Cooking Indoors: Grilling Conversion

What If It Rains?

Cooking Indoors

Share: 

Rate this Article: 

Average: 4 (7 votes)

Cooking indoors in the oven or with a broiler is a fine alternative to grilling if the weather isn't cooperating. You can still get great flavor if you follow these tips for marinating and cooking indoors.

Beef Steaks

Marinate 3–24 hours; broil about 3 inches from the heat source for 12–15 minutes, turning once, until achieving desired degree of doneness. 

Chicken Parts (bone in)

Marinate 3–24 hours; roast at 425°F for about 40 minutes, or broil 5–6 inches from the heat source for 25–35 minutes, or until juices run clear.

Chicken Breasts or Thighs (boneless and skinless)

Marinate 1–3 hours; roast at 425°F for about 20 minutes, or broil 5–6 inches from the heat source for 12–15 minutes, or until no longer pink.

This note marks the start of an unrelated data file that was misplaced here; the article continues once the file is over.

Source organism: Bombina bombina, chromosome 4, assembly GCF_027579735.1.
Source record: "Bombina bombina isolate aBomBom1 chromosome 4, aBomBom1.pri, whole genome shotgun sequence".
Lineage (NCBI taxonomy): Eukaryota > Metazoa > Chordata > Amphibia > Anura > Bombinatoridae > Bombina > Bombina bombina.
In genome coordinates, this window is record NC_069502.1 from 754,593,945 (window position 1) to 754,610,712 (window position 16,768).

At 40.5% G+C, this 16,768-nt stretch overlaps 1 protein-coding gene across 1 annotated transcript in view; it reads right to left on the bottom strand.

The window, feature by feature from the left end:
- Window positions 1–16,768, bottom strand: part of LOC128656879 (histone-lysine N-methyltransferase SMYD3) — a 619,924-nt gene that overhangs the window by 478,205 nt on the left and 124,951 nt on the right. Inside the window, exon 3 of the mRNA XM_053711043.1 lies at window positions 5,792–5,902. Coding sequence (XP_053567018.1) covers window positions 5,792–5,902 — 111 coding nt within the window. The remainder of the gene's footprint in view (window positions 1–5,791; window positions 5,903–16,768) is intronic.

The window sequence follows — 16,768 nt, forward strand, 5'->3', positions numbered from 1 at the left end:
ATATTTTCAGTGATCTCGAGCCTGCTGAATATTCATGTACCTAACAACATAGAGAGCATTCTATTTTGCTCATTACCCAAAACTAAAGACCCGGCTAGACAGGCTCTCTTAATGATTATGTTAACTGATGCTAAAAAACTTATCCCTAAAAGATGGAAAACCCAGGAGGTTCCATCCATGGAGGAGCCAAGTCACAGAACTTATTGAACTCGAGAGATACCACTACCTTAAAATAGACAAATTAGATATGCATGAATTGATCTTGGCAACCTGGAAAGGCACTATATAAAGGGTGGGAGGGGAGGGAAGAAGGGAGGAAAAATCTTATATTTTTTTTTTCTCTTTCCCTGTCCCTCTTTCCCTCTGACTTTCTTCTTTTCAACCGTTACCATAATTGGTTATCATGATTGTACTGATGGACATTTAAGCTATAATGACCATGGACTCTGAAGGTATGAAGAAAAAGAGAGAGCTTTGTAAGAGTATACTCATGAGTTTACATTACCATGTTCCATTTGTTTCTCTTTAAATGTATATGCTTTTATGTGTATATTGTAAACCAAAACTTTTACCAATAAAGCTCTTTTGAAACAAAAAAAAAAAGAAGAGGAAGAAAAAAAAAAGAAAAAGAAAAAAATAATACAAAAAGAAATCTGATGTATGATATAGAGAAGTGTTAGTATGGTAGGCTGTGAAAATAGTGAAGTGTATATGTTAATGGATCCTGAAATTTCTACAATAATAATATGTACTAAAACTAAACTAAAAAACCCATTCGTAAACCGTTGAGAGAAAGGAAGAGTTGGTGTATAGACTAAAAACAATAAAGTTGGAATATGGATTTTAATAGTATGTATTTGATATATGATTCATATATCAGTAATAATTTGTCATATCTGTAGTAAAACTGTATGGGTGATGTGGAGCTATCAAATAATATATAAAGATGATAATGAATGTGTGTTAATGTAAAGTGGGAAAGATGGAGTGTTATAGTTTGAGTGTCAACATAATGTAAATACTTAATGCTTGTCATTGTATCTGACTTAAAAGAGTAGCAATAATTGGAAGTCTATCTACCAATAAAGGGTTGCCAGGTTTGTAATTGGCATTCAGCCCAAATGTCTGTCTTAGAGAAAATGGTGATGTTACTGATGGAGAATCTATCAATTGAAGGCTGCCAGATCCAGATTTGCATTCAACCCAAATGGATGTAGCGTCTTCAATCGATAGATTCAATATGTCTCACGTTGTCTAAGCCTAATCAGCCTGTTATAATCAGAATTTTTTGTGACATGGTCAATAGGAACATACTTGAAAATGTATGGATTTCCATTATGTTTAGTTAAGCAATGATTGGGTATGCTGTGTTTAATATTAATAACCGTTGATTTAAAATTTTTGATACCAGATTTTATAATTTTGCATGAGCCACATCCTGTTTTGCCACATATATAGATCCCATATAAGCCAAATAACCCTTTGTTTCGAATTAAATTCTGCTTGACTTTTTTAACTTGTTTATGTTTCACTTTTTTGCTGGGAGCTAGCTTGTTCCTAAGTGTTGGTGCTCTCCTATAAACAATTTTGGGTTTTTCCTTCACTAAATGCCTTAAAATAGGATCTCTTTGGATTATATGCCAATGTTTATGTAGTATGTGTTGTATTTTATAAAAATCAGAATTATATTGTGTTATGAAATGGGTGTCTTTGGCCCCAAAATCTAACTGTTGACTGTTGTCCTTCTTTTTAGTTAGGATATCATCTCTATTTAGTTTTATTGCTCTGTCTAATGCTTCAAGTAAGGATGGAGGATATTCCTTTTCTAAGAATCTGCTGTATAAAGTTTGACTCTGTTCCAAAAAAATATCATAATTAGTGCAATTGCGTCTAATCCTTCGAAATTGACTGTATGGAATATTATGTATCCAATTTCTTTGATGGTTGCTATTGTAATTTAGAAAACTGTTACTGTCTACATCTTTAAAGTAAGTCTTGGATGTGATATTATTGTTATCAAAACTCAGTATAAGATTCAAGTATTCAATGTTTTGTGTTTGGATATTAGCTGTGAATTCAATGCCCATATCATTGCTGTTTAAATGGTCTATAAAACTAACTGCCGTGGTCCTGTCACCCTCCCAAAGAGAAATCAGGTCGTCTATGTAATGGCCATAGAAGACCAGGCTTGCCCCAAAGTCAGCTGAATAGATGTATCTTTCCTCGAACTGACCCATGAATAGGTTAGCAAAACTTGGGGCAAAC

Game Hens

Marinate 3–24 hours; roast at 375°F for about 50 minutes, until juices run clear, or broil split or quartered hens 5–6 inches from the heat source for 25–35 minutes, or until thoroughly cooked.

Fish Steaks

Marinate up to 1 hour; roast at 425°F for about 20 minutes, or broil 4–5 inches from the heat source for 10–12 minutes, until just cooked through.

Pork Chops

Marinate 3–24 hours; roast at 375°F for about 30 minutes, or broil 4–5 inches from the heat source for 14–18 minutes, turning once, until juices run clear.

Shrimp

Marinate up to 30 minutes; broil about 4 inches from the heat source for 4–5 minutes, turning once, until shrimp turn pink.

Leave a Comment

Free Beginners Garden Guide

Vegetable Gardening for Beginners!
Your complete guide on how to grow a vegetable garden—from scratch!

 

You will also be subscribed to our Almanac Companion Newsletter

solar_array.jpg

Solar Energy Production Today

417.50 kWh

Live data from the solar array at The Old Farmer's Almanac offices in Dublin, NH.